onciled me to his guilt ; so I pocketed the Apocacounted them, however, and indeed spent several

lypse. days among them. There were, he says, full 5000 volumes; the largest collection extant on

At the monastery of St. Paul Mr. Curzon made Mount Athos. Somne 4000 are printed books, in- the rarest of all his acquisitions. This house was cluding several fine Aldine classics and the Editio founded by an old hospodar of Wallachia, and its Princeps of the Anthologia in capital letters. Of Servian and Bulgarian MSS. amounted to 250. the 900 or 1000 MSS., 600 were on paper-all some of them most curious. One copy of the theology save four, viz., the Iliad, Hesiod, and Gospels was from beginning to end a perfect blaze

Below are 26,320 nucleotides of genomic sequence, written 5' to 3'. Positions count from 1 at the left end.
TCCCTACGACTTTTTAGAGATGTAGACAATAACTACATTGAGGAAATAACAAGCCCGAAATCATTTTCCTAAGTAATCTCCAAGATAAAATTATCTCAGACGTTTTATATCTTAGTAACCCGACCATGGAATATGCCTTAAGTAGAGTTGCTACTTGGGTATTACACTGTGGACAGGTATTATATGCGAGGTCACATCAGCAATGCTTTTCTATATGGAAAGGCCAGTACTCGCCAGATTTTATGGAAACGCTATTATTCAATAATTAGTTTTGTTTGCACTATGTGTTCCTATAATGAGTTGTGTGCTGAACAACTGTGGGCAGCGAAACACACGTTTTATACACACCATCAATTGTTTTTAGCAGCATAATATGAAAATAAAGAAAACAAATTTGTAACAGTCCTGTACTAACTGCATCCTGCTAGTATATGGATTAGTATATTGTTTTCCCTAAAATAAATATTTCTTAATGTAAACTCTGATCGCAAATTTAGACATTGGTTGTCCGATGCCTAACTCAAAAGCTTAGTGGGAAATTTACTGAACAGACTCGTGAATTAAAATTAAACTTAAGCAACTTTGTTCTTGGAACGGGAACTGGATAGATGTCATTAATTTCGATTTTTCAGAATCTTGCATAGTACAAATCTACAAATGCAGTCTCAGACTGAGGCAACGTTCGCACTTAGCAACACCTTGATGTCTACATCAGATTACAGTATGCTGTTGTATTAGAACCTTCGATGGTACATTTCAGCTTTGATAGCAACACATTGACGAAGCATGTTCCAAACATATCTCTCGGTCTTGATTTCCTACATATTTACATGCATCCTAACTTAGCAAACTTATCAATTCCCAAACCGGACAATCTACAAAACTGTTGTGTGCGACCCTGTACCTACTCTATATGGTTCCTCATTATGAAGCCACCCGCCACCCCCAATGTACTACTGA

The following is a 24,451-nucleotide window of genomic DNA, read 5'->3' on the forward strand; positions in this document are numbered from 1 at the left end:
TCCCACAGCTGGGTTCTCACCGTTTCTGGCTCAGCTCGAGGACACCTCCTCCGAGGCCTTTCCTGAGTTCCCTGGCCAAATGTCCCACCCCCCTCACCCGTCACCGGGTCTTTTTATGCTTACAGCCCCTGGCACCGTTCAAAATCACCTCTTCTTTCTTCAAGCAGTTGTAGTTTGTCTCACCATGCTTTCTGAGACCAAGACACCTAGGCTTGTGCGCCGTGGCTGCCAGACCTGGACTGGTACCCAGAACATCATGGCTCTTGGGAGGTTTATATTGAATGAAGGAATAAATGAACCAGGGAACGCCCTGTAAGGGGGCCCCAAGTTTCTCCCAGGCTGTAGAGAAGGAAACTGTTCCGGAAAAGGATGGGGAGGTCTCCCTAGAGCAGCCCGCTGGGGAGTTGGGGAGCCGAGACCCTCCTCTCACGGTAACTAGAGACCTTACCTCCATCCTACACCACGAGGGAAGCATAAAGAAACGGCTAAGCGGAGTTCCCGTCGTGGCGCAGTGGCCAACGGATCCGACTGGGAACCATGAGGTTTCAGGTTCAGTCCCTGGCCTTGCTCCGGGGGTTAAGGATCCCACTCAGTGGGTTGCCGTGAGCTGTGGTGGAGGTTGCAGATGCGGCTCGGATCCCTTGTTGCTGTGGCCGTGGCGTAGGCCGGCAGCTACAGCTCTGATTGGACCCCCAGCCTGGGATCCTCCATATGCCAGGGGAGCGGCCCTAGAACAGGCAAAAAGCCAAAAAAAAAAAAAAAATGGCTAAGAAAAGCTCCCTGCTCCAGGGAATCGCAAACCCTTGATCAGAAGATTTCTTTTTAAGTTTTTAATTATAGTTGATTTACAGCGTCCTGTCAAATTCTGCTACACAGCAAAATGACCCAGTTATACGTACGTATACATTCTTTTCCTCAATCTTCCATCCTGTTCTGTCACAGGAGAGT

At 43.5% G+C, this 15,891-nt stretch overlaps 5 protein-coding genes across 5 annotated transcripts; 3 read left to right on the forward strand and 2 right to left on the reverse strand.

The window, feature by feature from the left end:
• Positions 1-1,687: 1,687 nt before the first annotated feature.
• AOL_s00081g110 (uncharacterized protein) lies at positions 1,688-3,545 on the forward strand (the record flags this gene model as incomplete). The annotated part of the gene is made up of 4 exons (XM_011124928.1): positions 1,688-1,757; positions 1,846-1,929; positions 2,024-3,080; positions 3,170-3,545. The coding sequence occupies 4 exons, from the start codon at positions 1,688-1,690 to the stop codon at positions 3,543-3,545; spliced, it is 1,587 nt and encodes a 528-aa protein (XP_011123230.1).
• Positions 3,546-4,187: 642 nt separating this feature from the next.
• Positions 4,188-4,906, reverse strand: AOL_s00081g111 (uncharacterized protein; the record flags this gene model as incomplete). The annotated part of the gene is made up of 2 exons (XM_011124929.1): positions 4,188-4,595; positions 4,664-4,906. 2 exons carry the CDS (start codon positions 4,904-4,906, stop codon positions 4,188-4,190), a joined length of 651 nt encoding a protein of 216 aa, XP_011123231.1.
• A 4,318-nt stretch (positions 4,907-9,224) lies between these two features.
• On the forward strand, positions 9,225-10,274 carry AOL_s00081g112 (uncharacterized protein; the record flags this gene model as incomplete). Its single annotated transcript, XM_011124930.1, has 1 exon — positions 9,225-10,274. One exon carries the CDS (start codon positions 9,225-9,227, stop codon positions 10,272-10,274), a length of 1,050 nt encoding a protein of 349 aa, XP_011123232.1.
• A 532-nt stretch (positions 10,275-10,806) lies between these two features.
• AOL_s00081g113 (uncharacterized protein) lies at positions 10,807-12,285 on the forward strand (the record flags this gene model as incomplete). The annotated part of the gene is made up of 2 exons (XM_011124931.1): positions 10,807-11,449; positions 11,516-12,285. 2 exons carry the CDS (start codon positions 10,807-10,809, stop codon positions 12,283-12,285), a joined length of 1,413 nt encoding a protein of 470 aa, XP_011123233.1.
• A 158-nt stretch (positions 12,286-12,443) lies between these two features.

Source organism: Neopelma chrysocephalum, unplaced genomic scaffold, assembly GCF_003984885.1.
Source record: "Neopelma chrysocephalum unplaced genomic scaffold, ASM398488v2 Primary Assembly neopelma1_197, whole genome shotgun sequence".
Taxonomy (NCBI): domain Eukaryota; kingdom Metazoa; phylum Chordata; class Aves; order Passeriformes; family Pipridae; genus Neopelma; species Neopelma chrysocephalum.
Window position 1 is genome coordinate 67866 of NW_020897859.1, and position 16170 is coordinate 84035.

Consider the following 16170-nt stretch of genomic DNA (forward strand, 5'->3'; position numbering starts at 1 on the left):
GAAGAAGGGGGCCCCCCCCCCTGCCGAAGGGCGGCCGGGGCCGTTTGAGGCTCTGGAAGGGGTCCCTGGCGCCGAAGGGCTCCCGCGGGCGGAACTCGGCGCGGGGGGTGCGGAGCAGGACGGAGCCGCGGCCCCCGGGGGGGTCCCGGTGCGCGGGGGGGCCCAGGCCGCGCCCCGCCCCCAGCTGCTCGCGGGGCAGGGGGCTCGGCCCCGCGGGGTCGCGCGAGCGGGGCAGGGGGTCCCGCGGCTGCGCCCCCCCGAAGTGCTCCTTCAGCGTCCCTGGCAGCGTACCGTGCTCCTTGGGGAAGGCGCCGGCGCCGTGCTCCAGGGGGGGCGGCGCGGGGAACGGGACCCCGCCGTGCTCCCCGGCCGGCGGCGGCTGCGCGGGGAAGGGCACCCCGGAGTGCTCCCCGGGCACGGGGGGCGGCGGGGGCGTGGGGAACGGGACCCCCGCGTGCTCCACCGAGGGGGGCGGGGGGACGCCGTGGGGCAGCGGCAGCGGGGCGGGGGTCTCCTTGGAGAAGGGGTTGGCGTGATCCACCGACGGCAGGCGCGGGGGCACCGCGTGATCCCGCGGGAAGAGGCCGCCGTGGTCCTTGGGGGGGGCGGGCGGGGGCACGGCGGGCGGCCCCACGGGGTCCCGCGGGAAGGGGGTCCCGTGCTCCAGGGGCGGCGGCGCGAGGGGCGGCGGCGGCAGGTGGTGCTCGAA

of illuminations. two on botany, “probably the works of Dioscorides, and not in good condition, having been I had seen no book like it anywhere in the Lemuch studied by the monks in former days-large vant. I almost tumbled off the steps on which 1 thick quartos.'

Among 300 MSS. on vellum was perched on the discovery of so extraordinary a was one Evangelisterium, of the ninth century

volume. I saw that these books were taken caro a splendid toine ; about 50 gospels, of the eleventh of, so I did not much like to ask whether they and twelfth ; many huge folios of St. Chrysostom, munity was evidently a prosperous one, and had no

would part with them ; inore especially as the com&c., equally ancient. “ Not one leaf of a classic need to sell any of their goods. author on vellum."